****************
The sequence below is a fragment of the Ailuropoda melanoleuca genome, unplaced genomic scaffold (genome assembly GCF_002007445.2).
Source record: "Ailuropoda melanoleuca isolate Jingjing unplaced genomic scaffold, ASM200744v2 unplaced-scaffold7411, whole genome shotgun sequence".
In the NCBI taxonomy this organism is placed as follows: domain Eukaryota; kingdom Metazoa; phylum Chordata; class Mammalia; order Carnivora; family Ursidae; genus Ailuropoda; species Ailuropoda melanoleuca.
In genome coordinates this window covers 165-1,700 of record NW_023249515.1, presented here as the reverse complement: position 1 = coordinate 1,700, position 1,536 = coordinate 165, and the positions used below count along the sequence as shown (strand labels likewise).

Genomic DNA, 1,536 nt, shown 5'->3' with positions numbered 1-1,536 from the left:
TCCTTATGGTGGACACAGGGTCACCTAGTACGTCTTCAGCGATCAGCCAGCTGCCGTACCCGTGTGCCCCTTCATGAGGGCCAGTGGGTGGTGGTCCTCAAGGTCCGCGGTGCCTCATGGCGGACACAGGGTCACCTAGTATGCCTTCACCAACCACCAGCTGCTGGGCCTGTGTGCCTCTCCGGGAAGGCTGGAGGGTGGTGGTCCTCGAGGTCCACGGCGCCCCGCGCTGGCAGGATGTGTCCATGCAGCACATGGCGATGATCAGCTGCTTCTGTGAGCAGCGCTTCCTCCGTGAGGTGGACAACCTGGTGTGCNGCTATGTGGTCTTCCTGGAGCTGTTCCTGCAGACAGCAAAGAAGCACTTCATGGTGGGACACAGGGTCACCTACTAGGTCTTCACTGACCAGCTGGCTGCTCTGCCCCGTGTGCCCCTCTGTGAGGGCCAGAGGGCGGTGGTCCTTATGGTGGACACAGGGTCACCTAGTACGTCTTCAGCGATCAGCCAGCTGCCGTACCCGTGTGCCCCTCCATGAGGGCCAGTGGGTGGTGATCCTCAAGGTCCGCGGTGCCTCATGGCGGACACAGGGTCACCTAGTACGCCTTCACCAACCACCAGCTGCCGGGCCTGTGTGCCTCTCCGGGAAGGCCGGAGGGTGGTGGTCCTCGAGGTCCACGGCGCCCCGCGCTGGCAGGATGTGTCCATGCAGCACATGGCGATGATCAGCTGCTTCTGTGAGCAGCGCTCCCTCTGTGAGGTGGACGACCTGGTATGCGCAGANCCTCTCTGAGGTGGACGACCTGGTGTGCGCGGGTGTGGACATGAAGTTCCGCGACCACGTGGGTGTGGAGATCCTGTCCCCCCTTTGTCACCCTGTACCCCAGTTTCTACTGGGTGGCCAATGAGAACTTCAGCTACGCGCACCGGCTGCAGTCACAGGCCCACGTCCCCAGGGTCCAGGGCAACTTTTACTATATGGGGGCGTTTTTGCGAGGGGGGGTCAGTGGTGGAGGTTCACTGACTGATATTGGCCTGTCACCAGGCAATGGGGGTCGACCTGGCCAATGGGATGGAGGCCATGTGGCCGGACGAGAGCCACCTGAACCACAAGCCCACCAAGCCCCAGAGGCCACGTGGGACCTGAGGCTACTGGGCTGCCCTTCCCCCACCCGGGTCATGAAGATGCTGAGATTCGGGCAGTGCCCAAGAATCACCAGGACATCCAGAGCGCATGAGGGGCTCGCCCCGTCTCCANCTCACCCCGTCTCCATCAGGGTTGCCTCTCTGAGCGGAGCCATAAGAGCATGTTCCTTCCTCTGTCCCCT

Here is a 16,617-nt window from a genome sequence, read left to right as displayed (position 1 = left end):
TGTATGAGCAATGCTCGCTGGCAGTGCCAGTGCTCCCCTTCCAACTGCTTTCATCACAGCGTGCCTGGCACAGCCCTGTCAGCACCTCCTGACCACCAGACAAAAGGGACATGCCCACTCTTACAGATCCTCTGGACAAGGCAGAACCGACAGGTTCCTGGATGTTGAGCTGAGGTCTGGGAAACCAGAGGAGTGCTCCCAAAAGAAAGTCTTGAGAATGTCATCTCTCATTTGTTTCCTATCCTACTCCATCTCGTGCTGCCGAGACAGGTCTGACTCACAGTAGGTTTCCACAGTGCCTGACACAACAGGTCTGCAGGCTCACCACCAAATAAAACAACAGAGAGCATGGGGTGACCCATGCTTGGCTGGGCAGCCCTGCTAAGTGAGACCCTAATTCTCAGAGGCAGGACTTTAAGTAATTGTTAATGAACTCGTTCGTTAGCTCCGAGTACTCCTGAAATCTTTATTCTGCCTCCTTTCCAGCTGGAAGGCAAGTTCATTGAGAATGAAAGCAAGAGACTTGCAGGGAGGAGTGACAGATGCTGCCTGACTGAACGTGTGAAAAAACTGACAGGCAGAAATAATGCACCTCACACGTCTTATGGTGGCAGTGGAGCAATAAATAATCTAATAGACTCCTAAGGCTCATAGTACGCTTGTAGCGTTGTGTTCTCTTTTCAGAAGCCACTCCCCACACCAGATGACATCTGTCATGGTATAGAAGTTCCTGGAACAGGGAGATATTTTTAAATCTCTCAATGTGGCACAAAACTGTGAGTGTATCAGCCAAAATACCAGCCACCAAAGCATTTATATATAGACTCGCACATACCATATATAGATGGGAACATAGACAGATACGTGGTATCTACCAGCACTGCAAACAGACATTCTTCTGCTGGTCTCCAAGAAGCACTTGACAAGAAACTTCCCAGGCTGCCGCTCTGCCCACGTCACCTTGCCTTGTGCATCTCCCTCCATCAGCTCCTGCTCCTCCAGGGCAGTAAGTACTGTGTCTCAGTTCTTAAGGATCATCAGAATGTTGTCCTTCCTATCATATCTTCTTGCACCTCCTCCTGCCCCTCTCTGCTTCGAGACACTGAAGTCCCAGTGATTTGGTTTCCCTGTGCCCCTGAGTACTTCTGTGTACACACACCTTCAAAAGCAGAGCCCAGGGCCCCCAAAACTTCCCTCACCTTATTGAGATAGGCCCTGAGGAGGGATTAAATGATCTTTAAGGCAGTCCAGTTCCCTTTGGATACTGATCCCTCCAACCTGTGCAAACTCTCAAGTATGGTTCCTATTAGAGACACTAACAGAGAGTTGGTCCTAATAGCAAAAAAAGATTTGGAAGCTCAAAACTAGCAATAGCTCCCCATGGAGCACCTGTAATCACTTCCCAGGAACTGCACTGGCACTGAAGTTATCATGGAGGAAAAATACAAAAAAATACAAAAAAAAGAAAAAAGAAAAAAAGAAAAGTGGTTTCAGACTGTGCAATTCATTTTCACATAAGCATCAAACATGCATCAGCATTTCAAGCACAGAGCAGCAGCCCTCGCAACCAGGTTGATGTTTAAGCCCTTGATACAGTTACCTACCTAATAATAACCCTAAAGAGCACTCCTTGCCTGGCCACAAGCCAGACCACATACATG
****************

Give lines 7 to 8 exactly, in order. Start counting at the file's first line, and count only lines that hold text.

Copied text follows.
Here is a 16,617-nt window from a genome sequence, read left to right as displayed (position 1 = left end):
TGTATGAGCAATGCTCGCTGGCAGTGCCAGTGCTCCCCTTCCAACTGCTTTCATCACAGCGTGCCTGGCACAGCCCTGTCAGCACCTCCTGACCACCAGACAAAAGGGACATGCCCACTCTTACAGATCCTCTGGACAAGGCAGAACCGACAGGTTCCTGGATGTTGAGCTGAGGTCTGGGAAACCAGAGGAGTGCTCCCAAAAGAAAGTCTTGAGAATGTCATCTCTCATTTGTTTCCTATCCTACTCCATCTCGTGCTGCCGAGACAGGTCTGACTCACAGTAGGTTTCCACAGTGCCTGACACAACAGGTCTGCAGGCTCACCACCAAATAAAACAACAGAGAGCATGGGGTGACCCATGCTTGGCTGGGCAGCCCTGCTAAGTGAGACCCTAATTCTCAGAGGCAGGACTTTAAGTAATTGTTAATGAACTCGTTCGTTAGCTCCGAGTACTCCTGAAATCTTTATTCTGCCTCCTTTCCAGCTGGAAGGCAAGTTCATTGAGAATGAAAGCAAGAGACTTGCAGGGAGGAGTGACAGATGCTGCCTGACTGAACGTGTGAAAAAACTGACAGGCAGAAATAATGCACCTCACACGTCTTATGGTGGCAGTGGAGCAATAAATAATCTAATAGACTCCTAAGGCTCATAGTACGCTTGTAGCGTTGTGTTCTCTTTTCAGAAGCCACTCCCCACACCAGATGACATCTGTCATGGTATAGAAGTTCCTGGAACAGGGAGATATTTTTAAATCTCTCAATGTGGCACAAAACTGTGAGTGTATCAGCCAAAATACCAGCCACCAAAGCATTTATATATAGACTCGCACATACCATATATAGATGGGAACATAGACAGATACGTGGTATCTACCAGCACTGCAAACAGACATTCTTCTGCTGGTCTCCAAGAAGCACTTGACAAGAAACTTCCCAGGCTGCCGCTCTGCCCACGTCACCTTGCCTTGTGCATCTCCCTCCATCAGCTCCTGCTCCTCCAGGGCAGTAAGTACTGTGTCTCAGTTCTTAAGGATCATCAGAATGTTGTCCTTCCTATCATATCTTCTTGCACCTCCTCCTGCCCCTCTCTGCTTCGAGACACTGAAGTCCCAGTGATTTGGTTTCCCTGTGCCCCTGAGTACTTCTGTGTACACACACCTTCAAAAGCAGAGCCCAGGGCCCCCAAAACTTCCCTCACCTTATTGAGATAGGCCCTGAGGAGGGATTAAATGATCTTTAAGGCAGTCCAGTTCCCTTTGGATACTGATCCCTCCAACCTGTGCAAACTCTCAAGTATGGTTCCTATTAGAGACACTAACAGAGAGTTGGTCCTAATAGCAAAAAAAGATTTGGAAGCTCAAAACTAGCAATAGCTCCCCATGGAGCACCTGTAATCACTTCCCAGGAACTGCACTGGCACTGAAGTTATCATGGAGGAAAAATACAAAAAAATACAAAAAAAAGAAAAAAGAAAAAAAGAAAAGTGGTTTCAGACTGTGCAATTCATTTTCACATAAGCATCAAACATGCATCAGCATTTCAAGCACAGAGCAGCAGCCCTCGCAACCAGGTTGATGTTTAAGCCCTTGATACAGTTACCTACCTAATAATAACCCTAAAGAGCACTCCTTGCCTGGCCACAAGCCAGACCACATACATG